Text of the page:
Activists protesting outside the Stonewall Inn in Manhattan last year after the Trump administration cut protections for transgender people in schools.

Trump Plan Would Cut Back Health Care Protections for Transgender People

By ROBERT PEAR

Advocates said the change could jeopardize the significant gains that transgender people have seen in access to care, including treatments for which many insurers denied coverage in the past.

James B. Comey, the former F.B.I. director, has been promoting the release of his tell-all book, which includes descriptions of the memos released Thursday.

Pressure to Release Comey Memos May Have Backfired on G.O.P.

By MICHAEL D. SHEAR AND NICHOLAS FANDOS

The deputy attorney general’s decision to release the memos did little to help Republicans undermine the credibility of James B. Comey, the former F.B.I. director.

President Trump incorrectly claimed on Twitter on Sunday that North Korea had “agreed to denuclearization.”

Trump Rejects Notion He Has Made Too Many Concessions to North Korea

By KATIE ROGERS

President Trump, in defending his actions before a planned summit meeting, incorrectly claimed that North Korea had “agreed to denuclearization.”

President Trump on Thursday in West Palm Beach, Fla. “Sylvester Stallone called me with the story of heavyweight boxing champion Jack Johnson,” the president said on Saturday.

After Sylvester Stallone Call, Trump Considers ‘Full Pardon’ of Long-Dead Boxer

By KATIE ROGERS

Once the televised funeral for Barbara Bush was over, President Trump notified Americans that he’d been on the phone with Rambo.

In announcing a trade pact with Mexico on Saturday, Jean-Claude Juncker, the president of the European Commission, said, “Trade can and should be a win-win process and today’s agreement shows just that.”

In Message to Trump, Europe and Mexico Announce Trade Pact

By ANA SWANSON AND MILAN SCHREUER

The update of an existing pact will lift trade in dairy, digital goods and other products, and sends a message that some of America’s trading partners are moving on.

Scott Pruitt, the head of the Environmental Protection Agency, has been criticized for the ways that his professional actions overlap with personal relationships.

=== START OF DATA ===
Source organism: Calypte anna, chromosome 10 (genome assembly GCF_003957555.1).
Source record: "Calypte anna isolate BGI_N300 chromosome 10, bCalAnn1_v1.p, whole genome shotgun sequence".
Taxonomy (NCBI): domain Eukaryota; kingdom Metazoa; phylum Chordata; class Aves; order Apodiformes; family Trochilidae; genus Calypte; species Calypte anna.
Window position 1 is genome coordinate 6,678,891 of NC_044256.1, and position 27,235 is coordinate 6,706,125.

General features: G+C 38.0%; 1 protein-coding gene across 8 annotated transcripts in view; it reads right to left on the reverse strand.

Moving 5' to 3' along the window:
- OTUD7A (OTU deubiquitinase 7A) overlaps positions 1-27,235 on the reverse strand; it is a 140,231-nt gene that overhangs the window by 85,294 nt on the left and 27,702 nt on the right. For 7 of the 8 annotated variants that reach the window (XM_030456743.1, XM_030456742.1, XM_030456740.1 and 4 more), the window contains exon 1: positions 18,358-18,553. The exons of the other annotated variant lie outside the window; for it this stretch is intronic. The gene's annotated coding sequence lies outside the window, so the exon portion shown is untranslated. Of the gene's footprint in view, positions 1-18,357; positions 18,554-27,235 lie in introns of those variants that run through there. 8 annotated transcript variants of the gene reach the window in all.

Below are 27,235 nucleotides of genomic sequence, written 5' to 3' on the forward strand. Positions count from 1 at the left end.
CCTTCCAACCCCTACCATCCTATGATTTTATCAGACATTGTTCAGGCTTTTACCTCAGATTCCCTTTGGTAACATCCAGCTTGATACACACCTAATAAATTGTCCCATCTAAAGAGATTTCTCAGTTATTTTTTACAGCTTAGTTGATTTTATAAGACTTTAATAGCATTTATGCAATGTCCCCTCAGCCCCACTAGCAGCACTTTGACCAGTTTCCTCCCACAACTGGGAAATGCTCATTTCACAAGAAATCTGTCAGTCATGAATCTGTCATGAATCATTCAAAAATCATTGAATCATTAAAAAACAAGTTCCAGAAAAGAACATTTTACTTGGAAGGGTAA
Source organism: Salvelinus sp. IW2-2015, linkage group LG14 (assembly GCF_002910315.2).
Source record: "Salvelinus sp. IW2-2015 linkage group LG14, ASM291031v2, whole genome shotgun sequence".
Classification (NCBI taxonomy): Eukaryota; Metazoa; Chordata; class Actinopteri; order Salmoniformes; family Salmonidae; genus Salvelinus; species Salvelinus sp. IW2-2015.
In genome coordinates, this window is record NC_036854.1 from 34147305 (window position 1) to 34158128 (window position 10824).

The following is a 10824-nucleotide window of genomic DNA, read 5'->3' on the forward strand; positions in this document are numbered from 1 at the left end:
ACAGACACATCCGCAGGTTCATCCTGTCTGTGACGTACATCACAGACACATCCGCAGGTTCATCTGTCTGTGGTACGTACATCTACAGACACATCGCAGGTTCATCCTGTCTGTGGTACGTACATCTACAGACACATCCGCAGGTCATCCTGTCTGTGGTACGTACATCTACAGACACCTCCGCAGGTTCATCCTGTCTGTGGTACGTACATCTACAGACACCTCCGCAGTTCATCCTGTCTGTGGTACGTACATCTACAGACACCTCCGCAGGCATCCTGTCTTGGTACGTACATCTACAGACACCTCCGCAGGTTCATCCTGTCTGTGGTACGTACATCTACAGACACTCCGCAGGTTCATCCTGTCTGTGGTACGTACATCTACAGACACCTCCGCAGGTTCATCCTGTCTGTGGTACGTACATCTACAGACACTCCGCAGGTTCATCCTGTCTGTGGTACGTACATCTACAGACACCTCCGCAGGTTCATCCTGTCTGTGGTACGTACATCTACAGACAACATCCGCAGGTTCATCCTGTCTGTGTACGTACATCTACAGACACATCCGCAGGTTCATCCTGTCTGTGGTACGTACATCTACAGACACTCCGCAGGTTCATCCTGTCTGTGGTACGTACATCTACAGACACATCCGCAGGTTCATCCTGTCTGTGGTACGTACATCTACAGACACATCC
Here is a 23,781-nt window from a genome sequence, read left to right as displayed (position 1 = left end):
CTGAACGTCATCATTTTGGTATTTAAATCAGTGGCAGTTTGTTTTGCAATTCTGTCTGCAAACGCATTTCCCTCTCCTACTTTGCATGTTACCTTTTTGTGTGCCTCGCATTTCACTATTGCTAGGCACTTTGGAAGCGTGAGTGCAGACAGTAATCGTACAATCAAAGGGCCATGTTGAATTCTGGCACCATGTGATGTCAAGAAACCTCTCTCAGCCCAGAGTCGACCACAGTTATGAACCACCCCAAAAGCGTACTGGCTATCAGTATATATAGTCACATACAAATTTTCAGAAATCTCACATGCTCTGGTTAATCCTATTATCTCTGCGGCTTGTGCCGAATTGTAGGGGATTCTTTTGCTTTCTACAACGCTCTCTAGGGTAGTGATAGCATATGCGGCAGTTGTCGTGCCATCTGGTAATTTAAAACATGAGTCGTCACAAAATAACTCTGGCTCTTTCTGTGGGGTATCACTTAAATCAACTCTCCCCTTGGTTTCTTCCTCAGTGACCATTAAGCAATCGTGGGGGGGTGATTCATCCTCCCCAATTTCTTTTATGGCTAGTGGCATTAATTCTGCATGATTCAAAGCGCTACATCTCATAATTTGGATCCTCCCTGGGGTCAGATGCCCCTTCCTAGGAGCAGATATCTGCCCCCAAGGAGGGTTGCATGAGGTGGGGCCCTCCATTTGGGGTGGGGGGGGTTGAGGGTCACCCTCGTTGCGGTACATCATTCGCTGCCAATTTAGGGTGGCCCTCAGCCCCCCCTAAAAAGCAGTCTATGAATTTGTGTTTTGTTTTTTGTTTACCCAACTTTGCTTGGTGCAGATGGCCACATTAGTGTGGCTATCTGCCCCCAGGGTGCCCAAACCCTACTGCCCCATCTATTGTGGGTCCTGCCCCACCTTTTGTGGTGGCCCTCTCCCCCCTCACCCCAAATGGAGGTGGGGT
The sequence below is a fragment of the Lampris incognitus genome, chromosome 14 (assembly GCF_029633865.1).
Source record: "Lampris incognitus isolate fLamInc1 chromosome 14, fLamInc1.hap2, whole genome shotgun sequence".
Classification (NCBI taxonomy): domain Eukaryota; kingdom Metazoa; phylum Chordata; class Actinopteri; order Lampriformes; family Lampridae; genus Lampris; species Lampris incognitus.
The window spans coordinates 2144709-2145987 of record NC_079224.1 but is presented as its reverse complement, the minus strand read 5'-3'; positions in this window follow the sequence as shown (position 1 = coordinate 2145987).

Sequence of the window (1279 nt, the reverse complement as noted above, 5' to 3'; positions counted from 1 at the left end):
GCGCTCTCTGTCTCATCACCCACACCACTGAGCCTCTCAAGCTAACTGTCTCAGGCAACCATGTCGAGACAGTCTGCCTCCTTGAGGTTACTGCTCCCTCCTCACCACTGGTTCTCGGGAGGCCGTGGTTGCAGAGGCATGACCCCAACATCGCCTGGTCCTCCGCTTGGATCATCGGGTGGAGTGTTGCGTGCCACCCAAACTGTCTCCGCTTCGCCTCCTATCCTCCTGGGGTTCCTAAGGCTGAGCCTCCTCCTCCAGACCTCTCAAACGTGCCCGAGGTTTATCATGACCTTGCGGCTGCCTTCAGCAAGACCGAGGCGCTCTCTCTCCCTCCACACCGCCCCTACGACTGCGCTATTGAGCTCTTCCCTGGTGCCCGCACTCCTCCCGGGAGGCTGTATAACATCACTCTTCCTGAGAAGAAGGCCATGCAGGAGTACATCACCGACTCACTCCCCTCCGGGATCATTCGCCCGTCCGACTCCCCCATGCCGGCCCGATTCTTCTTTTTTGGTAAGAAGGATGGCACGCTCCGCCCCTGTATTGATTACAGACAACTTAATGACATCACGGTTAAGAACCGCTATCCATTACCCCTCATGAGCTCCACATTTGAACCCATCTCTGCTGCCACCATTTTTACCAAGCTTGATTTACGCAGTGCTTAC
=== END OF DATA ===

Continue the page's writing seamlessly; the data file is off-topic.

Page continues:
Scott Pruitt Met With Lobbyist Whose Wife Rented Him a $50-a-Night Condo

By ERIC LIPTON

The disclosure contradicts earlier statements that lobbying by J. Steven Hart before the E.P.A. hadn’t occurred.

Aleksandr Kogan, the academic who created an app to harvest data from tens of millions of Facebook profiles, said the company knew what he was doing.

Professor Apologizes for Helping Cambridge Analytica Harvest Facebook Data

By MATTHEW ROSENBERG

Aleksandr Kogan, the academic who helped harvest tens of millions of Facebook profiles in 2014, said he “never heard a word” of objection from the social media giant.

President Trump’s attacks on Amazon and its chief executive, Jeff Bezos, have opened the door for the company’s critics.

Amazon’s Critics Get New Life With Trump’s Attacks on the Company

By CECILIA KANG, NICK WINGFIELD AND DANIELLE IVORY

Many of Amazon’s opponents have struggled for years to be heard. Now they have the country’s most powerful bullhorn — President Trump — on their side.

In their own way, Gov. Andrew Cuomo and Mayor Bill de Blasio are both vying to define the Democratic Party’s future in New York and beyond: the mayor as a progressive beacon for unrepentant liberalism succeeding, the governor as a deal-cutting Democrat who can actually make good on progressive promises.

Inside One of America’s Ugliest Political Feuds: Cuomo vs. de Blasio

By SHANE GOLDMACHER AND J. DAVID GOODMAN

How did two Democrats, whose politics and goals often mesh, allow their onetime friendship to deteriorate to the point of pure contempt?